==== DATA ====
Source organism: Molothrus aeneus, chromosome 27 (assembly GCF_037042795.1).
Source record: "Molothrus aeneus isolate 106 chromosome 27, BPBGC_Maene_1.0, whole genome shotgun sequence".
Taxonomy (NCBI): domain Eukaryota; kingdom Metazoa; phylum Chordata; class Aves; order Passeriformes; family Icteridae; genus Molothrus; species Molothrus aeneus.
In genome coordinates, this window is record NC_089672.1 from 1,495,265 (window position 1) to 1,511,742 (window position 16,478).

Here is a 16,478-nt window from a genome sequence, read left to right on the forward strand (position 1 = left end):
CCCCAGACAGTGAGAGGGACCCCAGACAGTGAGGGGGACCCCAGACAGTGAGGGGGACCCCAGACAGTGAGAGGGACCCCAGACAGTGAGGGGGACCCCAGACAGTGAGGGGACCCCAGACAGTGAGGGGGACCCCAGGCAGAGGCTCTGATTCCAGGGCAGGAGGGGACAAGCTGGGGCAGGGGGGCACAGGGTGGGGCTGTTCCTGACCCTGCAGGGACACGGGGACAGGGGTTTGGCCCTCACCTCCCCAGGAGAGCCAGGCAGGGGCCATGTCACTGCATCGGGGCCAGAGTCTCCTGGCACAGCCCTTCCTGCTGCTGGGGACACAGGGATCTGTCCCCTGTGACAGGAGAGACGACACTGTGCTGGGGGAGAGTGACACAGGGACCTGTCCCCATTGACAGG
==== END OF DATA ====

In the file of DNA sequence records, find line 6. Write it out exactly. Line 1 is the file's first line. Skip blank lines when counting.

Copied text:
CCCCAGACAGTGAGAGGGACCCCAGACAGTGAGGGGGACCCCAGACAGTGAGGGGGACCCCAGACAGTGAGAGGGACCCCAGACAGTGAGGGGGACCCCAGACAGTGAGGGGACCCCAGACAGTGAGGGGGACCCCAGGCAGAGGCTCTGATTCCAGGGCAGGAGGGGACAAGCTGGGGCAGGGGGGCACAGGGTGGGGCTGTTCCTGACCCTGCAGGGACACGGGGACAGGGGTTTGGCCCTCACCTCCCCAGGAGAGCCAGGCAGGGGCCATGTCACTGCATCGGGGCCAGAGTCTCCTGGCACAGCCCTTCCTGCTGCTGGGGACACAGGGATCTGTCCCCTGTGACAGGAGAGACGACACTGTGCTGGGGGAGAGTGACACAGGGACCTGTCCCCATTGACAGG